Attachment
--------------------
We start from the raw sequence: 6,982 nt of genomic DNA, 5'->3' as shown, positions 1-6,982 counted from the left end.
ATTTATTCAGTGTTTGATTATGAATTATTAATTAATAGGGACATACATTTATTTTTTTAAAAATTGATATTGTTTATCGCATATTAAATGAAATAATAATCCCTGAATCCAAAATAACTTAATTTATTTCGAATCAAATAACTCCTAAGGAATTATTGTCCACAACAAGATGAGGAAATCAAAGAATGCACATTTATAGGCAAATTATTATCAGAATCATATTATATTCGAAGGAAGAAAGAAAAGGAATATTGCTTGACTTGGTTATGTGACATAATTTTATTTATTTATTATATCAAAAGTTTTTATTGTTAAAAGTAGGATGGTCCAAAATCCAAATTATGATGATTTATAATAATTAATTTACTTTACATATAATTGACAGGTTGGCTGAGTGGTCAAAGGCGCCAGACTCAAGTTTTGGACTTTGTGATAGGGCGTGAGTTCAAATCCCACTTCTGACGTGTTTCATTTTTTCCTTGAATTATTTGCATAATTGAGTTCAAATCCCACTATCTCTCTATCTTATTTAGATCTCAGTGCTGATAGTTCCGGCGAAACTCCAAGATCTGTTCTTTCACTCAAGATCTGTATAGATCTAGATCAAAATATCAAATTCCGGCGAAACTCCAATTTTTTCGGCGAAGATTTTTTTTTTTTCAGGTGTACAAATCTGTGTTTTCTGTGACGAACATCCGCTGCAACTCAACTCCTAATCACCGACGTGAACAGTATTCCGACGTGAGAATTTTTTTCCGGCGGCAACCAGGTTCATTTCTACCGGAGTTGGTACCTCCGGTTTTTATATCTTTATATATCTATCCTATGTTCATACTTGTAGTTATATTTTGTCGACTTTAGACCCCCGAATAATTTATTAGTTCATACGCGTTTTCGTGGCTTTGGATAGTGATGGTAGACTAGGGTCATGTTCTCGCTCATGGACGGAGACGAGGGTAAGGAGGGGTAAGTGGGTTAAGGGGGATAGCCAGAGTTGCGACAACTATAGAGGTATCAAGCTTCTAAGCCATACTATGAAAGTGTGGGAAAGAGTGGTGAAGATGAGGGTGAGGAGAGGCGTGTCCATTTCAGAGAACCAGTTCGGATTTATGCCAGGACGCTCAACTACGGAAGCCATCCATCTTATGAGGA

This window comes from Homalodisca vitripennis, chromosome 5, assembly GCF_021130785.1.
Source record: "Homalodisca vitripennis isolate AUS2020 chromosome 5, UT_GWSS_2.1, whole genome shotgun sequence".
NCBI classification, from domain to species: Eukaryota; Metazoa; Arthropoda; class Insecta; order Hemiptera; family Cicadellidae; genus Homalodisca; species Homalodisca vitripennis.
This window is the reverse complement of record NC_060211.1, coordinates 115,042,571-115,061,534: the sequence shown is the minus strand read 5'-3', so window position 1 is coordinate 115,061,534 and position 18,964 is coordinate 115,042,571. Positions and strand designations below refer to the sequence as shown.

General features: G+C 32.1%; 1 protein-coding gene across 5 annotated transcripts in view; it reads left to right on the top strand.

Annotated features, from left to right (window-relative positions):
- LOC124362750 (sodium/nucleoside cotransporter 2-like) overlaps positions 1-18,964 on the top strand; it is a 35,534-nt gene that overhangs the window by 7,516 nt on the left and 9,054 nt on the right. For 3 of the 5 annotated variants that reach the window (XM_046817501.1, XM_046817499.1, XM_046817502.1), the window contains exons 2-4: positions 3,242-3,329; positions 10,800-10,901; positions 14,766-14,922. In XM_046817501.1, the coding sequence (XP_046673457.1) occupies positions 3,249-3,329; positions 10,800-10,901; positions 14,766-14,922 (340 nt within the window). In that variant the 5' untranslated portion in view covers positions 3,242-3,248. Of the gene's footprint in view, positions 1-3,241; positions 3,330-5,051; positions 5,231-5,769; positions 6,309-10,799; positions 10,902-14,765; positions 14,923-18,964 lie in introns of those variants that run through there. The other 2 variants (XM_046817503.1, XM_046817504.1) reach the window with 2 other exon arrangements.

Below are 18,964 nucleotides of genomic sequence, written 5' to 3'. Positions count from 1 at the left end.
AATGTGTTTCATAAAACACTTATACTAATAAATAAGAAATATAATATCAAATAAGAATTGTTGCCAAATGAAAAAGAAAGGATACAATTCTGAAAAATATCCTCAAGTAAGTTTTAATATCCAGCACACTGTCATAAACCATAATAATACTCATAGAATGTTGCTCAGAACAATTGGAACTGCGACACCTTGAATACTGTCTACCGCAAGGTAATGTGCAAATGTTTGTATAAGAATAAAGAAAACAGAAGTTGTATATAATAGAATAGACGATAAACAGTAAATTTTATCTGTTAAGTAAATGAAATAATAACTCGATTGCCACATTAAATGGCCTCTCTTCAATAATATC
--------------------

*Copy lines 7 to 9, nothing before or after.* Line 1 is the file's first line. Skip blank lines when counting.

General features: G+C 32.1%; 1 protein-coding gene across 5 annotated transcripts in view; it reads left to right on the top strand.

Annotated features, from left to right (window-relative positions):
- LOC124362750 (sodium/nucleoside cotransporter 2-like) overlaps positions 1-18,964 on the top strand; it is a 35,534-nt gene that overhangs the window by 7,516 nt on the left and 9,054 nt on the right. For 3 of the 5 annotated variants that reach the window (XM_046817501.1, XM_046817499.1, XM_046817502.1), the window contains exons 2-4: positions 3,242-3,329; positions 10,800-10,901; positions 14,766-14,922. In XM_046817501.1, the coding sequence (XP_046673457.1) occupies positions 3,249-3,329; positions 10,800-10,901; positions 14,766-14,922 (340 nt within the window). In that variant the 5' untranslated portion in view covers positions 3,242-3,248. Of the gene's footprint in view, positions 1-3,241; positions 3,330-5,051; positions 5,231-5,769; positions 6,309-10,799; positions 10,902-14,765; positions 14,923-18,964 lie in introns of those variants that run through there. The other 2 variants (XM_046817503.1, XM_046817504.1) reach the window with 2 other exon arrangements.